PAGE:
General Johnson Praised for Averting First Military Coup in Liberian History

By Frederick G. Varney

The Perspective
Atlanta, Georgia

March 18, 2004

A renowned Liberian educator, former student activist and former deputy minister for state for Presidential Affairs, Mr. Sando Wayne praised the late Army Chief of Staff, General Henry Korboi Johnson, for firmly upholding his constitutional responsibility in the face of propitious pressure, from within, to seize power following death of President William V.S. Tubman.

Speaking on the topic, Unresolved Issues- A source of the Liberian Conflict, at the installation program of elected officers of the Federation of Lofa Association (Minnesota Chapter), Mr. Wayne traced Liberia’s problem from its formative days when the settlers arrived at the Grain Coast (now Liberia) in search of freedom and self governance following their bitter and agonizing experience of "imposed human supremacy" from their masters in the United States. No sooner had the settlers arrived, and then they, too, began to impose their American experience of "human supremacy" on their "stranger fathers"- the natives of the land.

Invariably "The concept of the Liberian state", Mr. Wayne noted, "was conceived in conflict". "Six African chiefs decided to act for and on behalf of the African population, transferring an important asset -- land, which, according to the African tradition, is not for sale. The African chiefs who were traditionally hospitable to strangers and accustomed to exchanging gifts and courtesies as symbolic acts of friendship, one day awoke to a new day. The chiefs discovered that their land was gone. The strangers, who had given them hats, knives, tobacco, mirror, and other western implements as a show of goodwill, had established themselves on land owned by the natives. The strangers acted as if they were on a westward expedition with Lewis and Clark to dole out gifts to the American Indian tribes in exchange for their land".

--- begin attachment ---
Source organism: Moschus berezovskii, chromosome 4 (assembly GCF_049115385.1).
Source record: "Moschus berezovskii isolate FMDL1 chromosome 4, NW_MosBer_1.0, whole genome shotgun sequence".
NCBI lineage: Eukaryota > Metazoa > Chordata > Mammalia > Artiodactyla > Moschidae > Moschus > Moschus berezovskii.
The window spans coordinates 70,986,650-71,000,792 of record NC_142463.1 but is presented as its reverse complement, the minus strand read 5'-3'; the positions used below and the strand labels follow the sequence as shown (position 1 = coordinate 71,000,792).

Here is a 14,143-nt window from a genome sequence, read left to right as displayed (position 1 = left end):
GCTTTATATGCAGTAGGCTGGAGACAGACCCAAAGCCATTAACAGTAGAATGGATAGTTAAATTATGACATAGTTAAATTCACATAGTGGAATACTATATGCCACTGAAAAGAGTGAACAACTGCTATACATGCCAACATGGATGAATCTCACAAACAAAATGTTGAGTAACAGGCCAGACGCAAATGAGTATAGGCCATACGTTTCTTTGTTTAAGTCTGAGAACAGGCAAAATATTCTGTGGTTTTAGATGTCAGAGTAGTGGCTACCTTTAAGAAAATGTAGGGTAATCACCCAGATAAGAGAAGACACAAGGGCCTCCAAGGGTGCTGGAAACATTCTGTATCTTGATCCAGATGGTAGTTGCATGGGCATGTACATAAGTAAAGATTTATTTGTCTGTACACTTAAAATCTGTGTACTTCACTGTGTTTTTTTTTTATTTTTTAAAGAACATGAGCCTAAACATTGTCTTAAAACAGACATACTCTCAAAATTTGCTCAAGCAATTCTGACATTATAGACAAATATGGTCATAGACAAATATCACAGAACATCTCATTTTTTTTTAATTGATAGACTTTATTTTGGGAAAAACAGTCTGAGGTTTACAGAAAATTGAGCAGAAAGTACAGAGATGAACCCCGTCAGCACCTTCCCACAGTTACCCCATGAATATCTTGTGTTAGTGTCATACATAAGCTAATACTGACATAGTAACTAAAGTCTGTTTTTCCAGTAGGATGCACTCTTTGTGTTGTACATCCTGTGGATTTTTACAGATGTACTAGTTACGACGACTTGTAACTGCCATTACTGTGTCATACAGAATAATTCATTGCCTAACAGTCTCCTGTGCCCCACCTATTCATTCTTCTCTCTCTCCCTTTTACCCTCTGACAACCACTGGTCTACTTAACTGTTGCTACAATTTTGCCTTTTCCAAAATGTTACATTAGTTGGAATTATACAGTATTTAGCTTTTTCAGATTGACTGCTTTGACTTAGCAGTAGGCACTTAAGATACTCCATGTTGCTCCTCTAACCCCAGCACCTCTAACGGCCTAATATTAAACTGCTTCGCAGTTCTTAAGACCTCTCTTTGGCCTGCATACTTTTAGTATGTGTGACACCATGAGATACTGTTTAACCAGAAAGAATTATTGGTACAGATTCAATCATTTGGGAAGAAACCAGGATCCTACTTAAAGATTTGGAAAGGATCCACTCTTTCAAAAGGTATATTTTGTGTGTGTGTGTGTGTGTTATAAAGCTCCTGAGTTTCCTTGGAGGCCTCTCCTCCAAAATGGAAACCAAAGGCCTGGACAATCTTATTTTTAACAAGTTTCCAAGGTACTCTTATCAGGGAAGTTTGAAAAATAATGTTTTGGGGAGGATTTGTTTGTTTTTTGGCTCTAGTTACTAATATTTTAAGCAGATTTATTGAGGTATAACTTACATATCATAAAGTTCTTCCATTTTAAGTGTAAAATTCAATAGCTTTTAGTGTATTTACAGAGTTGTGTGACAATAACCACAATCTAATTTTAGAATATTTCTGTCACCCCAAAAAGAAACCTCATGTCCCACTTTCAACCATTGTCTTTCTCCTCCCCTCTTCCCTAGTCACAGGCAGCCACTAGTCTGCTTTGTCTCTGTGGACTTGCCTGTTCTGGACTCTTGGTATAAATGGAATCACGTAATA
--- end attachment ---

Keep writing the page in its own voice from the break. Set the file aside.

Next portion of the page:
That interdict controversy between the natives and the settlers over land ownership became the emblematic struggle that failed to define Liberia, at home, as tolerant, open and all - inclusive society. In spite of it professed irenic diplomacy on the African continent, Liberia, as a nation-state, was deigned to collapse based on its putrefy foundation. The strangers ruled their stranger-fathers for over 100 years in a segregated political system. The characters of the Americo-Liberian regimes posed an insuperable obstacle to future stability. The minds were already set. The natives, too, wanted to take control of their own destiny. Everyone wanted a change but the path to such a change was completely farfetched. Thus, many saw the death of the autocrat, William V.S. Tubman, as the drowning of minority rule in Liberia. Prior to the breaking of the death news, the then vice president, William R. Tolbert, was reportedly, out side of the Liberian capitol - on his farm in Belefeni. And many, at the time, expected that otiose military of which General Henry Korboi Johnson served as its chief of Staff to seize power.

General Johnson, as the story goes, was persuaded by top-notch diplomats, who were fully cognizant of the minority dominance of the political and social mosaic, to take power thereby unveiling an "indigenous" rise to power. The General, accordingly, did not falter on his constitutional and ethical responsibilities. Had he not thought wisely and hastily resisted the temptation of seizing power, the country would had its first military take-over with attending instability as it was in the case of the 1980 coup. Conversely, many regarded the General’s decision as cowardice and totally betraying to the cause of the natives. Today, history has begun bestowing its judgment of honor and heroism.